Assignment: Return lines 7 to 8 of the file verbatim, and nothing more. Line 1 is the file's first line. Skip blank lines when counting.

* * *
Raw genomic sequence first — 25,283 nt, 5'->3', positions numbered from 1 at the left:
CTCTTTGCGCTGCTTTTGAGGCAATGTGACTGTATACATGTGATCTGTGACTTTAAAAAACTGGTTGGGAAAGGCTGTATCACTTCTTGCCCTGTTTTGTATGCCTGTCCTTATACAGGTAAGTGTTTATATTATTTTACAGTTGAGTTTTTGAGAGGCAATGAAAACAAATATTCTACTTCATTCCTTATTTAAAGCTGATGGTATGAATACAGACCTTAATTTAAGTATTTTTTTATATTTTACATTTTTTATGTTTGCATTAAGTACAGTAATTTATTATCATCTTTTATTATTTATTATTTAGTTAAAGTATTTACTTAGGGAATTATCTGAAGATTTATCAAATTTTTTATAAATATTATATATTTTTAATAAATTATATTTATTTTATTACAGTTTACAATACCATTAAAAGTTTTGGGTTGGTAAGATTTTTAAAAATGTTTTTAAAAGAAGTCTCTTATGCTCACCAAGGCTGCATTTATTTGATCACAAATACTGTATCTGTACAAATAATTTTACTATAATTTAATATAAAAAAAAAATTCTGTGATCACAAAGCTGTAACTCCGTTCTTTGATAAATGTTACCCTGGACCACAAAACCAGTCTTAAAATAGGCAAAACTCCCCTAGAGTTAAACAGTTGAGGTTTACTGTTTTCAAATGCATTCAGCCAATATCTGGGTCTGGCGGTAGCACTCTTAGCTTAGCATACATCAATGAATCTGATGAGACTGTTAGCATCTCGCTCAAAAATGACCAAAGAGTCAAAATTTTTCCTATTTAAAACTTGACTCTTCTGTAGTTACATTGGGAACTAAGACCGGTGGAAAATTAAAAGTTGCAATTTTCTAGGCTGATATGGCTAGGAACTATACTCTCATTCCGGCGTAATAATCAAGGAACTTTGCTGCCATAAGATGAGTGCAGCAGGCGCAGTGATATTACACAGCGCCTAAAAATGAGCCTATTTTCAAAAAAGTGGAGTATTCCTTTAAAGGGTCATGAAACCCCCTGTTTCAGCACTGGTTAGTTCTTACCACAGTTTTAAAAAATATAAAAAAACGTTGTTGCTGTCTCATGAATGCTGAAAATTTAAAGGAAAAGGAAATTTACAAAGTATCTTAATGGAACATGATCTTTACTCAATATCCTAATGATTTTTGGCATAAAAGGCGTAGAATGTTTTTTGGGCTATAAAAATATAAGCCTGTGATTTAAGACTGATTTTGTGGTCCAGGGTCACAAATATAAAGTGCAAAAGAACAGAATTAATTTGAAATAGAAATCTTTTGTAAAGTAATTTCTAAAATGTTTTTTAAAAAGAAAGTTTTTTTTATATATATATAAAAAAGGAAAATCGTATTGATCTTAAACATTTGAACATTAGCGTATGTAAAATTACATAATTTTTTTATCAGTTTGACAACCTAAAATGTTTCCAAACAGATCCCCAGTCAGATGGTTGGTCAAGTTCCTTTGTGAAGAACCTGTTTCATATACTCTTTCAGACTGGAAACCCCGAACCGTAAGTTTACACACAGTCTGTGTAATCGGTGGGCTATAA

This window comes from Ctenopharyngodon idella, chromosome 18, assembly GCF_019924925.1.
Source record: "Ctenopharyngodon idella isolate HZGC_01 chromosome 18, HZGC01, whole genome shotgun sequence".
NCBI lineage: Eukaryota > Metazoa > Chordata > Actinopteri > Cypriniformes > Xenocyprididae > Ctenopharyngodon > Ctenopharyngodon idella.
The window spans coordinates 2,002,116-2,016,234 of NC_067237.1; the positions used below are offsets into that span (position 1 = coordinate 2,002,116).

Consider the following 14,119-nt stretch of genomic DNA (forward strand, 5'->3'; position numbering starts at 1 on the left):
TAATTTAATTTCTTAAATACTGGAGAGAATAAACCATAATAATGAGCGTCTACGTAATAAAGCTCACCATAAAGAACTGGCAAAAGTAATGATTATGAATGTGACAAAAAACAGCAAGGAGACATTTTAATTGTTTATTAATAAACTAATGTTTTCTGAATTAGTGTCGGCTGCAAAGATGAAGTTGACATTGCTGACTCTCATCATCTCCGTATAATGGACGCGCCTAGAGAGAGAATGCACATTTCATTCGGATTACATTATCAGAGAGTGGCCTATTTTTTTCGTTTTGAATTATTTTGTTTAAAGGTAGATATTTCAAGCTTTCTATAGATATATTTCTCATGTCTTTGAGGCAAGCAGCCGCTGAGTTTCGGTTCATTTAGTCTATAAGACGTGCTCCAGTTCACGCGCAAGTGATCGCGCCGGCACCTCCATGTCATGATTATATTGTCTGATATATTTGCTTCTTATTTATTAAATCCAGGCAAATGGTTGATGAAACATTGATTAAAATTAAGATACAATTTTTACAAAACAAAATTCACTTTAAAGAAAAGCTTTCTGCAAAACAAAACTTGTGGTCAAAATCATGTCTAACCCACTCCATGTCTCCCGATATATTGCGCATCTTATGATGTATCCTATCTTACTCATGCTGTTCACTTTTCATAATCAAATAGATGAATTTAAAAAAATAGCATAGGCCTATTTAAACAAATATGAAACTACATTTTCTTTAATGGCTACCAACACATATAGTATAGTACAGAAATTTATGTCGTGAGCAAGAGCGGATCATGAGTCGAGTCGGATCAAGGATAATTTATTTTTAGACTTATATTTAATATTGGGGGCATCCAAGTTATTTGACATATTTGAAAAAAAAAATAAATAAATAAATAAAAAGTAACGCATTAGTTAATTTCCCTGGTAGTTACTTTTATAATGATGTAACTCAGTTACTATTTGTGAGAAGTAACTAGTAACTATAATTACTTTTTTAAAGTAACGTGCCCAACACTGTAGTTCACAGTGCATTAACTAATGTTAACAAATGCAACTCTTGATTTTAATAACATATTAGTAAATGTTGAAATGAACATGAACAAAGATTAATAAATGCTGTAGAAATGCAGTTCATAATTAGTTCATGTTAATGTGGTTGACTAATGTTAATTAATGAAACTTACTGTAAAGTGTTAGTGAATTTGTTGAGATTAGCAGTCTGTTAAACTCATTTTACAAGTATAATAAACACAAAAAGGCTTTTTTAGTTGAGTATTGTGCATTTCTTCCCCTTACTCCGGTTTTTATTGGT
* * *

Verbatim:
Consider the following 14,119-nt stretch of genomic DNA (forward strand, 5'->3'; position numbering starts at 1 on the left):
TAATTTAATTTCTTAAATACTGGAGAGAATAAACCATAATAATGAGCGTCTACGTAATAAAGCTCACCATAAAGAACTGGCAAAAGTAATGATTATGAATGTGACAAAAAACAGCAAGGAGACATTTTAATTGTTTATTAATAAACTAATGTTTTCTGAATTAGTGTCGGCTGCAAAGATGAAGTTGACATTGCTGACTCTCATCATCTCCGTATAATGGACGCGCCTAGAGAGAGAATGCACATTTCATTCGGATTACATTATCAGAGAGTGGCCTATTTTTTTCGTTTTGAATTATTTTGTTTAAAGGTAGATATTTCAAGCTTTCTATAGATATATTTCTCATGTCTTTGAGGCAAGCAGCCGCTGAGTTTCGGTTCATTTAGTCTATAAGACGTGCTCCAGTTCACGCGCAAGTGATCGCGCCGGCACCTCCATGTCATGATTATATTGTCTGATATATTTGCTTCTTATTTATTAAATCCAGGCAAATGGTTGATGAAACATTGATTAAAATTAAGATACAATTTTTACAAAACAAAATTCACTTTAAAGAAAAGCTTTCTGCAAAACAAAACTTGTGGTCAAAATCATGTCTAACCCACTCCATGTCTCCCGATATATTGCGCATCTTATGATGTATCCTATCTTACTCATGCTGTTCACTTTTCATAATCAAATAGATGAATTTAAAAAAATAGCATAGGCCTATTTAAACAAATATGAAACTACATTTTCTTTAATGGCTACCAACACATATAGTATAGTACAGAAATTTATGTCGTGAGCAAGAGCGGATCATGAGTCGAGTCGGATCAAGGATAATTTATTTTTAGACTTATATTTAATATTGGGGGCATCCAAGTTATTTGACATATTTGAAAAAAAAAATAAATAAATAAATAAAAAGTAACGCATTAGTTAATTTCCCTGGTAGTTACTTTTATAATGATGTAACTCAGTTACTATTTGTGAGAAGTAACTAGTAACTATAATTACTTTTTTAAAGTAACGTGCCCAACACTGTAGTTCACAGTGCATTAACTAATGTTAACAAATGCAACTCTTGATTTTAATAACATATTAGTAAATGTTGAAATGAACATGAACAAAGATTAATAAATGCTGTAGAAATGCAGTTCATAATTAGTTCATGTTAATGTGGTTGACTAATGTTAATTAATGAAACTTACTGTAAAGTGTTAGTGAATTTGTTGAGATTAGCAGTCTGTTAAACTCATTTTACAAGTATAATAAACACAAAAAGGCTTTTTTAGTTGAGTATTGTGCATTTCTTCCCCTTACTCCGGTTTTTATTGGT